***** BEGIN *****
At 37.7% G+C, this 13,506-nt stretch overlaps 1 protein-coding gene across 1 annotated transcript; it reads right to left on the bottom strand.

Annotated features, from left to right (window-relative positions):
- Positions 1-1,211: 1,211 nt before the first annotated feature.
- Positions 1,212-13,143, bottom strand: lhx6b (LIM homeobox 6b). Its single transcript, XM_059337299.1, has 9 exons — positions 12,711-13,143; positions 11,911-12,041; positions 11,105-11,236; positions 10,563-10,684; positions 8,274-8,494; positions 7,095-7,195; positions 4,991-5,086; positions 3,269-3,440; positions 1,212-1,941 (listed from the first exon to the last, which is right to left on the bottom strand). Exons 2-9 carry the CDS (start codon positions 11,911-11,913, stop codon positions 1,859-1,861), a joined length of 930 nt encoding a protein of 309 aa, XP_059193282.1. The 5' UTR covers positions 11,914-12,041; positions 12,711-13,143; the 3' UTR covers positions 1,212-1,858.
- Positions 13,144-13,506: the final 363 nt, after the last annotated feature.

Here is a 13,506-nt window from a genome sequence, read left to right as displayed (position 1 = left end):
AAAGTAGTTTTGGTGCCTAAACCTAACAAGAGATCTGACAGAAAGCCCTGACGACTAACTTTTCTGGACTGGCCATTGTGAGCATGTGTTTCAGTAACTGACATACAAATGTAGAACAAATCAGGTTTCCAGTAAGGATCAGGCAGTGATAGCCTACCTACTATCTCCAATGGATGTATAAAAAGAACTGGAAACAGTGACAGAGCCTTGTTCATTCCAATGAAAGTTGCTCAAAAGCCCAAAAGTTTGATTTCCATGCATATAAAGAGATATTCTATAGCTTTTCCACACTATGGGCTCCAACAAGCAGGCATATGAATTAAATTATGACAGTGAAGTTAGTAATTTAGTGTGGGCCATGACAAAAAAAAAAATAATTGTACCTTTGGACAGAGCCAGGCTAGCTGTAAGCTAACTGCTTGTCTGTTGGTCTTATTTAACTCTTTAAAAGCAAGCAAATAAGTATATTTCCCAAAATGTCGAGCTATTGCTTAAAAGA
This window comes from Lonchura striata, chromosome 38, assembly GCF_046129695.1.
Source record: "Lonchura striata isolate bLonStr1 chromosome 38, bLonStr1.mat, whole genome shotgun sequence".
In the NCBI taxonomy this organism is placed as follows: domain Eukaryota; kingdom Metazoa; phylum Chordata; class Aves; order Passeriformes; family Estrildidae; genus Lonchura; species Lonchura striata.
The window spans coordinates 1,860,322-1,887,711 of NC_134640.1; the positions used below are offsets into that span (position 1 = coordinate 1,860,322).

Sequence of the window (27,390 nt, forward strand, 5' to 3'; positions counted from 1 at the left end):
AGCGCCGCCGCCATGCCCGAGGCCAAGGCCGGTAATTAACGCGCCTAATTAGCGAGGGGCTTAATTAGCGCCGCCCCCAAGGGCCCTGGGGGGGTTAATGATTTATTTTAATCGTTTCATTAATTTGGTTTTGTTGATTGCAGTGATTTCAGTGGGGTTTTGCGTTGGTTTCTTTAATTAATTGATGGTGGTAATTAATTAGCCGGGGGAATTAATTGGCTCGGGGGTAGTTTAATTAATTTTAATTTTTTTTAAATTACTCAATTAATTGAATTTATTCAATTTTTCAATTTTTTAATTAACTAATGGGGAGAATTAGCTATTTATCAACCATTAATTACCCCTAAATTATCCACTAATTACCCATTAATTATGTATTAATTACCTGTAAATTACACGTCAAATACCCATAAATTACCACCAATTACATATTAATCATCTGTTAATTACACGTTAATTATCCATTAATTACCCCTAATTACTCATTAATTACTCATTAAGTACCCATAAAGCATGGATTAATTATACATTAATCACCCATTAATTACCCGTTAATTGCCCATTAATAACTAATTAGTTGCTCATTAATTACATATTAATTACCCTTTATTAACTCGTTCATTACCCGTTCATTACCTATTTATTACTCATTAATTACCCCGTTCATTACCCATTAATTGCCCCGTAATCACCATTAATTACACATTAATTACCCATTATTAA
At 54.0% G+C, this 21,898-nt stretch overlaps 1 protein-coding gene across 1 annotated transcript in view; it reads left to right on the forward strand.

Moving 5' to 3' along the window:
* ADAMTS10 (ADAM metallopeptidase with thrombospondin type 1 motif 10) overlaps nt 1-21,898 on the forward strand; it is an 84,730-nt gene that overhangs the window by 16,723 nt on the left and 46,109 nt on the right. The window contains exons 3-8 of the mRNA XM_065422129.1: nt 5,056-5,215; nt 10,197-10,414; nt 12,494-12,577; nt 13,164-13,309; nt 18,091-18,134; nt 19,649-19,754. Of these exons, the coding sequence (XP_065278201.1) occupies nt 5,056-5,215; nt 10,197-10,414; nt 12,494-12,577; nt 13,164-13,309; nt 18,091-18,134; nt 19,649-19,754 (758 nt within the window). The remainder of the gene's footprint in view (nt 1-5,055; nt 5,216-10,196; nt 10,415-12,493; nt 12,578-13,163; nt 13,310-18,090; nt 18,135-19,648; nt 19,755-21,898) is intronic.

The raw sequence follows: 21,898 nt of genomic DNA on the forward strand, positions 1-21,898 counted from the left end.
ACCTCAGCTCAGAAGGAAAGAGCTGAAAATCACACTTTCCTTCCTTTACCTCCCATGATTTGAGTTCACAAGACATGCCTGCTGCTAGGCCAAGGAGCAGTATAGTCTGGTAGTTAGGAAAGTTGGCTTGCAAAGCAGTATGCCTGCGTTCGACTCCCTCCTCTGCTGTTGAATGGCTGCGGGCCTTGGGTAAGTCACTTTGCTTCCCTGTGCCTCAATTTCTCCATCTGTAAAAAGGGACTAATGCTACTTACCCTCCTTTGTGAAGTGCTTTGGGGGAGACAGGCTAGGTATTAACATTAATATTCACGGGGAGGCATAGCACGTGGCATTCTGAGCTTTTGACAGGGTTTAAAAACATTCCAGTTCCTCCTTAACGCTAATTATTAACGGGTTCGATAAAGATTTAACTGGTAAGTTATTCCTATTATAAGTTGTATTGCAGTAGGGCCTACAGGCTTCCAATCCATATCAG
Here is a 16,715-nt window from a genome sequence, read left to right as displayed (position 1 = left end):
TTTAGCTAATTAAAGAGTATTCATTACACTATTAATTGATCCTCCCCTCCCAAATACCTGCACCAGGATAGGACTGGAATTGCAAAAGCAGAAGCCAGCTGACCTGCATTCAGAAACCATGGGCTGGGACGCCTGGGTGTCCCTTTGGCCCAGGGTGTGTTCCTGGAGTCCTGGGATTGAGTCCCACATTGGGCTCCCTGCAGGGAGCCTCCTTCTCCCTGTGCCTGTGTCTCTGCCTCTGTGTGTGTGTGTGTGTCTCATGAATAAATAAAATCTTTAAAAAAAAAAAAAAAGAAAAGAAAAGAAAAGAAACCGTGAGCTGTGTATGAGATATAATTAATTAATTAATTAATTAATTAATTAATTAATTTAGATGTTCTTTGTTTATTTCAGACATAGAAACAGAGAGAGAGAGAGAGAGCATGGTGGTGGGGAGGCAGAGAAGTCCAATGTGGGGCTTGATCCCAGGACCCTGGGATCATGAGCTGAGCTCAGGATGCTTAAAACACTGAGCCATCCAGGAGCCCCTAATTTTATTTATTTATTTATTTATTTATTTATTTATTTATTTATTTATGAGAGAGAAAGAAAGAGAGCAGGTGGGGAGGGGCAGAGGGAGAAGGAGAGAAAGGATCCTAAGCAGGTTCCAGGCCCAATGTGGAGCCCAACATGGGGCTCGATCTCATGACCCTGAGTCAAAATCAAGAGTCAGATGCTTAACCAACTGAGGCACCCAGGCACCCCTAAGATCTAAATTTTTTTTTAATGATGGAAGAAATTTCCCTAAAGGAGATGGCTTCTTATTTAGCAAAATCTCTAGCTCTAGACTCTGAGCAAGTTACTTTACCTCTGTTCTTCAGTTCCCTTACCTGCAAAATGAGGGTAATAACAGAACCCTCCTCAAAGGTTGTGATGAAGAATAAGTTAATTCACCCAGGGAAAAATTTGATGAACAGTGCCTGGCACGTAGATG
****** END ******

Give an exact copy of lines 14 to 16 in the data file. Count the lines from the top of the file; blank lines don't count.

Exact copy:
At 54.0% G+C, this 21,898-nt stretch overlaps 1 protein-coding gene across 1 annotated transcript in view; it reads left to right on the forward strand.

Moving 5' to 3' along the window:
* ADAMTS10 (ADAM metallopeptidase with thrombospondin type 1 motif 10) overlaps nt 1-21,898 on the forward strand; it is an 84,730-nt gene that overhangs the window by 16,723 nt on the left and 46,109 nt on the right. The window contains exons 3-8 of the mRNA XM_065422129.1: nt 5,056-5,215; nt 10,197-10,414; nt 12,494-12,577; nt 13,164-13,309; nt 18,091-18,134; nt 19,649-19,754. Of these exons, the coding sequence (XP_065278201.1) occupies nt 5,056-5,215; nt 10,197-10,414; nt 12,494-12,577; nt 13,164-13,309; nt 18,091-18,134; nt 19,649-19,754 (758 nt within the window). The remainder of the gene's footprint in view (nt 1-5,055; nt 5,216-10,196; nt 10,415-12,493; nt 12,578-13,163; nt 13,310-18,090; nt 18,135-19,648; nt 19,755-21,898) is intronic.